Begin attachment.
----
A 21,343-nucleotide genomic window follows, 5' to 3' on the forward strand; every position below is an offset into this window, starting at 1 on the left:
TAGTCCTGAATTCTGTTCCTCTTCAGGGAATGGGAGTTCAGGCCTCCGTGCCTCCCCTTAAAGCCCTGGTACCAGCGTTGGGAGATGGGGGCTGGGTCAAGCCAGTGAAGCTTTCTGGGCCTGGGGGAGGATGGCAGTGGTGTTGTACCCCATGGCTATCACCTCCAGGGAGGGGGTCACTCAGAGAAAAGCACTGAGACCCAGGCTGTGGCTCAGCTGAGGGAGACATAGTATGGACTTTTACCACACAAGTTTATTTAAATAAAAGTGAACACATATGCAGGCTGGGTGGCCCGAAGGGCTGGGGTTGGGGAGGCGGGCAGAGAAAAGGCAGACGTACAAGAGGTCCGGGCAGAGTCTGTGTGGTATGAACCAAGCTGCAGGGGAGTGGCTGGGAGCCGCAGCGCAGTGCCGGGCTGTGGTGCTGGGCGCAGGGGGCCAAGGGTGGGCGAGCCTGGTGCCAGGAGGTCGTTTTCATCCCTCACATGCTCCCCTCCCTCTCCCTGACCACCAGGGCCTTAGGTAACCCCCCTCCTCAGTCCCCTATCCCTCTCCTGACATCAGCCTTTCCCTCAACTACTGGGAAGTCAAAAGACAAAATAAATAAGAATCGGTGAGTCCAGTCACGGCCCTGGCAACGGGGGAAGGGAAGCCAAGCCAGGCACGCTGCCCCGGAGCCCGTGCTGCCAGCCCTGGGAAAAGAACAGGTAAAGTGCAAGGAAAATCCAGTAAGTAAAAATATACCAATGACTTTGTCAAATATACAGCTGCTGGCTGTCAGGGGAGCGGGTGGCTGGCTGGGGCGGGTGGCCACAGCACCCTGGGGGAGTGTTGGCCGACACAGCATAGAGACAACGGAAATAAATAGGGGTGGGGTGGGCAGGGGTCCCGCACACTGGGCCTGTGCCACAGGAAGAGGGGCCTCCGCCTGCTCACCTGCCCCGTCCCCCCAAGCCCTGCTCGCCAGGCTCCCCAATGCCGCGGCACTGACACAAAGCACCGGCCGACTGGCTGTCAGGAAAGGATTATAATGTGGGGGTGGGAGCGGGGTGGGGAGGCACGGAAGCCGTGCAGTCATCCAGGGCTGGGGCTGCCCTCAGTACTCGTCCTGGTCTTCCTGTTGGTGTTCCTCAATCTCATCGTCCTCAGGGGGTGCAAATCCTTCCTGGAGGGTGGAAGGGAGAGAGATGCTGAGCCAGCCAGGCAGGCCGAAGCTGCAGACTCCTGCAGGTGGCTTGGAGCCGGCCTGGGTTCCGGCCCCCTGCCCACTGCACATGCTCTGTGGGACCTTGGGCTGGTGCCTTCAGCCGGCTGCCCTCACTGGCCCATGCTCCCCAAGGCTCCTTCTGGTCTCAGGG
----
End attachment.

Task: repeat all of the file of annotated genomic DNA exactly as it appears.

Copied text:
A 21,343-nucleotide genomic window follows, 5' to 3' on the forward strand; every position below is an offset into this window, starting at 1 on the left:
TAGTCCTGAATTCTGTTCCTCTTCAGGGAATGGGAGTTCAGGCCTCCGTGCCTCCCCTTAAAGCCCTGGTACCAGCGTTGGGAGATGGGGGCTGGGTCAAGCCAGTGAAGCTTTCTGGGCCTGGGGGAGGATGGCAGTGGTGTTGTACCCCATGGCTATCACCTCCAGGGAGGGGGTCACTCAGAGAAAAGCACTGAGACCCAGGCTGTGGCTCAGCTGAGGGAGACATAGTATGGACTTTTACCACACAAGTTTATTTAAATAAAAGTGAACACATATGCAGGCTGGGTGGCCCGAAGGGCTGGGGTTGGGGAGGCGGGCAGAGAAAAGGCAGACGTACAAGAGGTCCGGGCAGAGTCTGTGTGGTATGAACCAAGCTGCAGGGGAGTGGCTGGGAGCCGCAGCGCAGTGCCGGGCTGTGGTGCTGGGCGCAGGGGGCCAAGGGTGGGCGAGCCTGGTGCCAGGAGGTCGTTTTCATCCCTCACATGCTCCCCTCCCTCTCCCTGACCACCAGGGCCTTAGGTAACCCCCCTCCTCAGTCCCCTATCCCTCTCCTGACATCAGCCTTTCCCTCAACTACTGGGAAGTCAAAAGACAAAATAAATAAGAATCGGTGAGTCCAGTCACGGCCCTGGCAACGGGGGAAGGGAAGCCAAGCCAGGCACGCTGCCCCGGAGCCCGTGCTGCCAGCCCTGGGAAAAGAACAGGTAAAGTGCAAGGAAAATCCAGTAAGTAAAAATATACCAATGACTTTGTCAAATATACAGCTGCTGGCTGTCAGGGGAGCGGGTGGCTGGCTGGGGCGGGTGGCCACAGCACCCTGGGGGAGTGTTGGCCGACACAGCATAGAGACAACGGAAATAAATAGGGGTGGGGTGGGCAGGGGTCCCGCACACTGGGCCTGTGCCACAGGAAGAGGGGCCTCCGCCTGCTCACCTGCCCCGTCCCCCCAAGCCCTGCTCGCCAGGCTCCCCAATGCCGCGGCACTGACACAAAGCACCGGCCGACTGGCTGTCAGGAAAGGATTATAATGTGGGGGTGGGAGCGGGGTGGGGAGGCACGGAAGCCGTGCAGTCATCCAGGGCTGGGGCTGCCCTCAGTACTCGTCCTGGTCTTCCTGTTGGTGTTCCTCAATCTCATCGTCCTCAGGGGGTGCAAATCCTTCCTGGAGGGTGGAAGGGAGAGAGATGCTGAGCCAGCCAGGCAGGCCGAAGCTGCAGACTCCTGCAGGTGGCTTGGAGCCGGCCTGGGTTCCGGCCCCCTGCCCACTGCACATGCTCTGTGGGACCTTGGGCTGGTGCCTTCAGCCGGCTGCCCTCACTGGCCCATGCTCCCCAAGGCTCCTTCTGGTCTCAGGG